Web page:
(aka “The Organ Recital”)
Last updated: 28 November 2001
If you want to start reading from the beginning, that’s here.
Kay from Dr. Shapiro’s office called at 11:45 am to tell me that the test results are BENIGN. Yay! I have to say, that’s one of the nicest words in the English language.
Note that this doesn’t mean that I don’t need surgery–I do. A friend of mine asked me yesterday what the difference was between a benign lump and cancer, and what I told her was “A benign lump is a tumor, as is cancer. Most non-breast cancers (as I understand it) have benign tumors and malignant tumors. In the case of breast cancer, unlike those other cancers, only the malignant tumors are referred to as cancer, and a benign tumor is just referred to as a benign lump, a benign mass, a pseudolump, etc.” That’s what I’ve got, and it needs to come out.
We set up an appointment for Monday, November 5th to talk about treatment options. In this case, that means when I’ll be having surgery and how much he’s going to chop out. Now that we’re at this point in the process, Tom and I agreed that it’s time for him to start attending appointments with me.
Doctor appointment to discuss surgery schedule and options.
For those who want details, here’s the important section from the pathology report:
Benign fibrofatty breast tissue
Microscopic Examination: Numerous levels are examined on a total of six slides. Only a few of these slides show the entire submitted needle biopsy specimen. The core biopsy tissue consists of fibrofatty breast tissue with about half mature adipose tissue and half dense fibrous tissue containing occasional small breast ducts and ocasional areas of lobular breast epithelium. There is no evidence of atypia or a neoplastic process within the submitted biopsy material. No fibroadenomatous change is identified. Correlation with the other clinical and mammographic findings is suggested. If there is a breast lesion suspicious for malignancy then a repeat biopsy may be needed, if clinically indicated. Clinical follow-up is suggested.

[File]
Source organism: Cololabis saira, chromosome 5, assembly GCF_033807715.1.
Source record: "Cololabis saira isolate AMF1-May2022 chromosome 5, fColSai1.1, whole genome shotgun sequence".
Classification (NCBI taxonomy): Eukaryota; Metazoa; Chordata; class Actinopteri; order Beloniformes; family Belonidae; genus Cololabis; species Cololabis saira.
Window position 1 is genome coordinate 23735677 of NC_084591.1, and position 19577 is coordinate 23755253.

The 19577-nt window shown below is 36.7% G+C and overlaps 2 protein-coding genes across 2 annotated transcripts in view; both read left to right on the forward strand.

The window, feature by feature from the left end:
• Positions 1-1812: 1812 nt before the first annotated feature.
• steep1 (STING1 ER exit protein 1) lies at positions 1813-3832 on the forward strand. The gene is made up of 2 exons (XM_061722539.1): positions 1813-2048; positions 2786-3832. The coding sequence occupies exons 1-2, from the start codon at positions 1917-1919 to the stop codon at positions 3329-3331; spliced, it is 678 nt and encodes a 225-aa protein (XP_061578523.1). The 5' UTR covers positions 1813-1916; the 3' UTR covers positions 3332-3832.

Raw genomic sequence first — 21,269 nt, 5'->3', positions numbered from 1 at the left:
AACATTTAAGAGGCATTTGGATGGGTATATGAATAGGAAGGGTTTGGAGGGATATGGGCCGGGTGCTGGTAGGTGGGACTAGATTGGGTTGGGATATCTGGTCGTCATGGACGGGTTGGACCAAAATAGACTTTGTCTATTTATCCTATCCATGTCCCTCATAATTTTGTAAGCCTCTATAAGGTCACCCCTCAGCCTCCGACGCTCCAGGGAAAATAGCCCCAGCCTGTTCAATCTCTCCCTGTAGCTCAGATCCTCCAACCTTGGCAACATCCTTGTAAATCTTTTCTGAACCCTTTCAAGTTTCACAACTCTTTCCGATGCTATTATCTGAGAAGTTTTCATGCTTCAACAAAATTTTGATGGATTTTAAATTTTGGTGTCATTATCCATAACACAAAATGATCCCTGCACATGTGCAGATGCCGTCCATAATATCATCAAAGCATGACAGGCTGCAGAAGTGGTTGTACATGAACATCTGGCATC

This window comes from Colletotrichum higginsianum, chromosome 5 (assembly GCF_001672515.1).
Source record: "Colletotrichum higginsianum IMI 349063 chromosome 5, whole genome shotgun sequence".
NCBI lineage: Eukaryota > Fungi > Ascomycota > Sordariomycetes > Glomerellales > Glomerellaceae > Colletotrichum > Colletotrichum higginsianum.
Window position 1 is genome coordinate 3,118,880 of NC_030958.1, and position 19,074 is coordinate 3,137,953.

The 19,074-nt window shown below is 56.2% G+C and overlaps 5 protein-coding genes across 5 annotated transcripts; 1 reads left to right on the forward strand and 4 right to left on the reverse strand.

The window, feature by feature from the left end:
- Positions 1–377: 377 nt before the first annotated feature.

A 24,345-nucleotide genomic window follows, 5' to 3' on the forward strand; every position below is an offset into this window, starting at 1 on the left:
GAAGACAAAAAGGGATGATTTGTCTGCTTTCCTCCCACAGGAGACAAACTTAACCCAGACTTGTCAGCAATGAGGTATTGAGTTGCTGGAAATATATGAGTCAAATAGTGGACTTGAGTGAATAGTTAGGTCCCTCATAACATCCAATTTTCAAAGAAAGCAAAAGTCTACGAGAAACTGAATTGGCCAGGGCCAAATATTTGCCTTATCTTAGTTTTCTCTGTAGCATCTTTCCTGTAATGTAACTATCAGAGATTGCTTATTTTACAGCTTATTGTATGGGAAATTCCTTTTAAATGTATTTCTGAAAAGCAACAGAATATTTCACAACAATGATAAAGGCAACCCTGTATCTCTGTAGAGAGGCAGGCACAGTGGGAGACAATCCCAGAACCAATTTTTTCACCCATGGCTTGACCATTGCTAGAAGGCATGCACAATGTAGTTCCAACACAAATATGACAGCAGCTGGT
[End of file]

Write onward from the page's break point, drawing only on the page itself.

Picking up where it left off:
That’s the good news. The not-so-good news is that the surgeon wasn’t 100% positive that he was able to actually get the needle into the lump itself, and the results are completely consistent with the needle picking up surrounding tissue and not the guts of the lump. Or in other words, I’m not completely in the clear yet.
Either way, it’s time to cut it out for good. The doc (understandably) wants to wait for the swelling and bruising to go down, so I have to wait a few weeks.
BTW, Tom went with me on this visit. His first comment after the doctor left the examination room, “I see why you like him so much.” As I’ve said before, it’s important to me that I feel like I’m in capable hands.
So now, more waiting. Oh joy.
Pre-op doctor appointment. Pretty straightforward, really. I need to be at the outpatient surgery facility Thursday at 10:45 am. Nothing to eat or drink (not even water!) after 3 am. Surgery around 1 pm. Results back on Friday. Today’s guess diagnosis: Giant Fibroadenoma. I sure hope so, as most of the other options are worse.
His plans are to remove a lump about 5 cm x 6 cm (2″ x 2.5″), which is about lime-sized, as I understand it. He says I’ll be left with more of a small dent than a divot, which will, due to the wonders of gravity, go away with time. The good news, btw, is that I’ll be getting more than just a local anaesthetic. I’ll also be getting something that will make me relax. Yay for anesthesia!
SRMH called this afternoon and spent a lot of time with me on the phone discussing care and answering questions. I have to say, one of the nicest things about all this is how willing everyone has been to let me keep asking questions until I’m done (and they answer them, too!). She said that I should be able to go home about 3:30 or so tomorrow afternoon.
Outpatient surgery scheduled.